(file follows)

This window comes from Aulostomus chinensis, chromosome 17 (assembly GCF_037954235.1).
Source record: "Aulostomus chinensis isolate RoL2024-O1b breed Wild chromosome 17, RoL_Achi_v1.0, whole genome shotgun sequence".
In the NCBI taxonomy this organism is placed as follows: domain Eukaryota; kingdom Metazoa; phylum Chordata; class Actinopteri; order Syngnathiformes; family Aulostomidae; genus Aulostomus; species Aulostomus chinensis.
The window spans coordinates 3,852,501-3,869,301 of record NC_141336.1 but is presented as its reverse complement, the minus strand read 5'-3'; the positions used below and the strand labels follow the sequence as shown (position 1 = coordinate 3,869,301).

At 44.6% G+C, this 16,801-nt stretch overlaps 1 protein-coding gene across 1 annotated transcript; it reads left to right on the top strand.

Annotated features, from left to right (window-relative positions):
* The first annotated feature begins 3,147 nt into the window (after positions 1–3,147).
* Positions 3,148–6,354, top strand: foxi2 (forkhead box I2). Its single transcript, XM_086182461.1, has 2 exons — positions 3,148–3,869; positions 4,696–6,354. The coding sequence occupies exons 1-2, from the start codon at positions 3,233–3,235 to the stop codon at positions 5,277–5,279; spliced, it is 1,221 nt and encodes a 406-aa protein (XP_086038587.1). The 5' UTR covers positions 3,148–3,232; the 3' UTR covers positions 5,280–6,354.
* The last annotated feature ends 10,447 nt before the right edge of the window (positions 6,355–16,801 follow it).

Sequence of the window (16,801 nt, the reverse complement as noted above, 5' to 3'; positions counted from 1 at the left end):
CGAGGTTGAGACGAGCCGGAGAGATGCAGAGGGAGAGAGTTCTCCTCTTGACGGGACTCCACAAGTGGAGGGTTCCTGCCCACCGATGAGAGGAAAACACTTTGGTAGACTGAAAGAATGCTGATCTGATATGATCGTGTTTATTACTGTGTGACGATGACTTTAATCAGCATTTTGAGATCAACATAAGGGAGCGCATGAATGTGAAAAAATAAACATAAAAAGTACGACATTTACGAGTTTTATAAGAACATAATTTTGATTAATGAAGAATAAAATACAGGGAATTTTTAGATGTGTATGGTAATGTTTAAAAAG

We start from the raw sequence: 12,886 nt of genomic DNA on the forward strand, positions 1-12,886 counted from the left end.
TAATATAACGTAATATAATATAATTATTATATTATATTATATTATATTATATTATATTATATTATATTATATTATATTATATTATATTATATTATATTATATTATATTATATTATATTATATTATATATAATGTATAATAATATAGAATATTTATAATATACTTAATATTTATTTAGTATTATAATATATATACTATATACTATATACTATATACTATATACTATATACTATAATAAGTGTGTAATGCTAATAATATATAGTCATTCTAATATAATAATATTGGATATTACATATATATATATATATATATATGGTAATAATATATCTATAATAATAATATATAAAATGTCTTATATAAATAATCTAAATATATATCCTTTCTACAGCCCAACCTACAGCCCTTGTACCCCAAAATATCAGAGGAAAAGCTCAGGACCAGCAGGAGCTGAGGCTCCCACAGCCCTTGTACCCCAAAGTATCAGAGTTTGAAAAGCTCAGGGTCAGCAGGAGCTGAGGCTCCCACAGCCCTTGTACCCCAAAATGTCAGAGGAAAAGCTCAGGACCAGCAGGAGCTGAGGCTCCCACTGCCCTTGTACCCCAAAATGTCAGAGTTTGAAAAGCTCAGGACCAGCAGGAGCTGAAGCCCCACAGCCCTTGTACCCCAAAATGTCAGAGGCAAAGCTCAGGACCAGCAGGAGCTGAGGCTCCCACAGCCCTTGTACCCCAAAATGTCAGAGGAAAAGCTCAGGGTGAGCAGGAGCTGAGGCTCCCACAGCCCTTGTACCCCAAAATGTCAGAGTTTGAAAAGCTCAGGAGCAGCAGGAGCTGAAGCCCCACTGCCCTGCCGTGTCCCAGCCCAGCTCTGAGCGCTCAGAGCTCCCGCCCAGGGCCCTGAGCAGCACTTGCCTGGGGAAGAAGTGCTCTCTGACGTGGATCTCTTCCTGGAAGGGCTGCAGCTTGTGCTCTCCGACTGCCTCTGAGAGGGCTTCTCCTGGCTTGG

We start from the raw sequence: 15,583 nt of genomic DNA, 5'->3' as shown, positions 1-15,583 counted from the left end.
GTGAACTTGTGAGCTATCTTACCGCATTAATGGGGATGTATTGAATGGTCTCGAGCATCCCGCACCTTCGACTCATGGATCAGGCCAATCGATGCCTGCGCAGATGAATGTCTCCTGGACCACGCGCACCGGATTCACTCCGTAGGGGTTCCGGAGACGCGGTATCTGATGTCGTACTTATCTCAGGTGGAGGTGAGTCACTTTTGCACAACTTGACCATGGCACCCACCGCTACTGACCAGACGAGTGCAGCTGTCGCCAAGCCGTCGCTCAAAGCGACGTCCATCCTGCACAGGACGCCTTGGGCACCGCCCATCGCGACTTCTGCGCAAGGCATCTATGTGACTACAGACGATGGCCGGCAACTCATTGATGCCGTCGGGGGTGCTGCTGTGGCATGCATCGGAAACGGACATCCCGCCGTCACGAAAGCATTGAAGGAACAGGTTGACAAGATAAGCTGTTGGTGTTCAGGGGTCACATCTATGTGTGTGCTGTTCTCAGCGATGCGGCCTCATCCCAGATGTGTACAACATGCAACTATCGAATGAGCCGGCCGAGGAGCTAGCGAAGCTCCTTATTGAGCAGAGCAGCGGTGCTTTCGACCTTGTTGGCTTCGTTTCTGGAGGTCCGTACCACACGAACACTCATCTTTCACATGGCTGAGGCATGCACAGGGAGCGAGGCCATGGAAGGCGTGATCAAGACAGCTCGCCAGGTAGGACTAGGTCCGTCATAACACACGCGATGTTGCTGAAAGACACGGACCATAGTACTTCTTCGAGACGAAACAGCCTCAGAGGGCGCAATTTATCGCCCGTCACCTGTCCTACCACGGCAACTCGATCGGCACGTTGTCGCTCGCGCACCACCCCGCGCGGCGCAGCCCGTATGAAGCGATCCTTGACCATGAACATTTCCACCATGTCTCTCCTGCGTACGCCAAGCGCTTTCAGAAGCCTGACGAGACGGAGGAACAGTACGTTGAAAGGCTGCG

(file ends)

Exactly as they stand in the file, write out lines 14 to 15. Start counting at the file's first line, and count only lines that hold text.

We start from the raw sequence: 15,583 nt of genomic DNA, 5'->3' as shown, positions 1-15,583 counted from the left end.
GTGAACTTGTGAGCTATCTTACCGCATTAATGGGGATGTATTGAATGGTCTCGAGCATCCCGCACCTTCGACTCATGGATCAGGCCAATCGATGCCTGCGCAGATGAATGTCTCCTGGACCACGCGCACCGGATTCACTCCGTAGGGGTTCCGGAGACGCGGTATCTGATGTCGTACTTATCTCAGGTGGAGGTGAGTCACTTTTGCACAACTTGACCATGGCACCCACCGCTACTGACCAGACGAGTGCAGCTGTCGCCAAGCCGTCGCTCAAAGCGACGTCCATCCTGCACAGGACGCCTTGGGCACCGCCCATCGCGACTTCTGCGCAAGGCATCTATGTGACTACAGACGATGGCCGGCAACTCATTGATGCCGTCGGGGGTGCTGCTGTGGCATGCATCGGAAACGGACATCCCGCCGTCACGAAAGCATTGAAGGAACAGGTTGACAAGATAAGCTGTTGGTGTTCAGGGGTCACATCTATGTGTGTGCTGTTCTCAGCGATGCGGCCTCATCCCAGATGTGTACAACATGCAACTATCGAATGAGCCGGCCGAGGAGCTAGCGAAGCTCCTTATTGAGCAGAGCAGCGGTGCTTTCGACCTTGTTGGCTTCGTTTCTGGAGGTCCGTACCACACGAACACTCATCTTTCACATGGCTGAGGCATGCACAGGGAGCGAGGCCATGGAAGGCGTGATCAAGACAGCTCGCCAGGTAGGACTAGGTCCGTCATAACACACGCGATGTTGCTGAAAGACACGGACCATAGTACTTCTTCGAGACGAAACAGCCTCAGAGGGCGCAATTTATCGCCCGTCACCTGTCCTACCACGGCAACTCGATCGGCACGTTGTCGCTCGCGCACCACCCCGCGCGGCGCAGCCCGTATGAAGCGATCCTTGACCATGAACATTTCCACCATGTCTCTCCTGCGTACGCCAAGCGCTTTCAGAAGCCTGACGAGACGGAGGAACAGTACGTTGAAAGGCTGCG